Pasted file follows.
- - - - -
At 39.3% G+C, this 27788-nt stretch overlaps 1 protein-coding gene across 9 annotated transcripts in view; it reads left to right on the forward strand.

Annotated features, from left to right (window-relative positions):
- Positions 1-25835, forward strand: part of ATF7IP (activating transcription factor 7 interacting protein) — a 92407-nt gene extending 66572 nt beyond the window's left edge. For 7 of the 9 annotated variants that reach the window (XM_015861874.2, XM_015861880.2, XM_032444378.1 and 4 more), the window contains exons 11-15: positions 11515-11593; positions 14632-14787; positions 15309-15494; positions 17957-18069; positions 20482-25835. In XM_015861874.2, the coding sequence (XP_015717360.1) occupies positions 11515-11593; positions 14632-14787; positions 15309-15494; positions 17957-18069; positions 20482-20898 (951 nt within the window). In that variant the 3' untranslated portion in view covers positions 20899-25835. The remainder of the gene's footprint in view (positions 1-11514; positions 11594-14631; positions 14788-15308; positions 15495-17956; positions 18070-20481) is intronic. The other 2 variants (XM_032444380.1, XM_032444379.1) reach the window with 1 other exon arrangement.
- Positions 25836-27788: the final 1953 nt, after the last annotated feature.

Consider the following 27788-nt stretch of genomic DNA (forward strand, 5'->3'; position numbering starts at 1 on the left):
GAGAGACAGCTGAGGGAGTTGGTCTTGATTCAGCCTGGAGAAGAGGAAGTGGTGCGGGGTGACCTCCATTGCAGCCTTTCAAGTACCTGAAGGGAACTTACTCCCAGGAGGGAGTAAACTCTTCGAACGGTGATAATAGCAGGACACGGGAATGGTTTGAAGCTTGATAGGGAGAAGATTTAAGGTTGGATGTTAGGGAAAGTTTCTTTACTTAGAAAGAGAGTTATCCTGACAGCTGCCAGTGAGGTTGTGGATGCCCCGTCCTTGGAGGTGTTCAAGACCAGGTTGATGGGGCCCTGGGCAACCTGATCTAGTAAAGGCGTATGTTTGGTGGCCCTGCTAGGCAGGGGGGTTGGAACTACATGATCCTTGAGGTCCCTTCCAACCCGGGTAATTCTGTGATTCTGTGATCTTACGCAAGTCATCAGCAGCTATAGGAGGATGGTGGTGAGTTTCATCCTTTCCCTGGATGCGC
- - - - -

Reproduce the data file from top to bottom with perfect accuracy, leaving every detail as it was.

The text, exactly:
At 39.3% G+C, this 27788-nt stretch overlaps 1 protein-coding gene across 9 annotated transcripts in view; it reads left to right on the forward strand.

Annotated features, from left to right (window-relative positions):
- Positions 1-25835, forward strand: part of ATF7IP (activating transcription factor 7 interacting protein) — a 92407-nt gene extending 66572 nt beyond the window's left edge. For 7 of the 9 annotated variants that reach the window (XM_015861874.2, XM_015861880.2, XM_032444378.1 and 4 more), the window contains exons 11-15: positions 11515-11593; positions 14632-14787; positions 15309-15494; positions 17957-18069; positions 20482-25835. In XM_015861874.2, the coding sequence (XP_015717360.1) occupies positions 11515-11593; positions 14632-14787; positions 15309-15494; positions 17957-18069; positions 20482-20898 (951 nt within the window). In that variant the 3' untranslated portion in view covers positions 20899-25835. The remainder of the gene's footprint in view (positions 1-11514; positions 11594-14631; positions 14788-15308; positions 15495-17956; positions 18070-20481) is intronic. The other 2 variants (XM_032444380.1, XM_032444379.1) reach the window with 1 other exon arrangement.
- Positions 25836-27788: the final 1953 nt, after the last annotated feature.

Consider the following 27788-nt stretch of genomic DNA (forward strand, 5'->3'; position numbering starts at 1 on the left):
GAGAGACAGCTGAGGGAGTTGGTCTTGATTCAGCCTGGAGAAGAGGAAGTGGTGCGGGGTGACCTCCATTGCAGCCTTTCAAGTACCTGAAGGGAACTTACTCCCAGGAGGGAGTAAACTCTTCGAACGGTGATAATAGCAGGACACGGGAATGGTTTGAAGCTTGATAGGGAGAAGATTTAAGGTTGGATGTTAGGGAAAGTTTCTTTACTTAGAAAGAGAGTTATCCTGACAGCTGCCAGTGAGGTTGTGGATGCCCCGTCCTTGGAGGTGTTCAAGACCAGGTTGATGGGGCCCTGGGCAACCTGATCTAGTAAAGGCGTATGTTTGGTGGCCCTGCTAGGCAGGGGGGTTGGAACTACATGATCCTTGAGGTCCCTTCCAACCCGGGTAATTCTGTGATTCTGTGATCTTACGCAAGTCATCAGCAGCTATAGGAGGATGGTGGTGAGTTTCATCCTTTCCCTGGATGCGC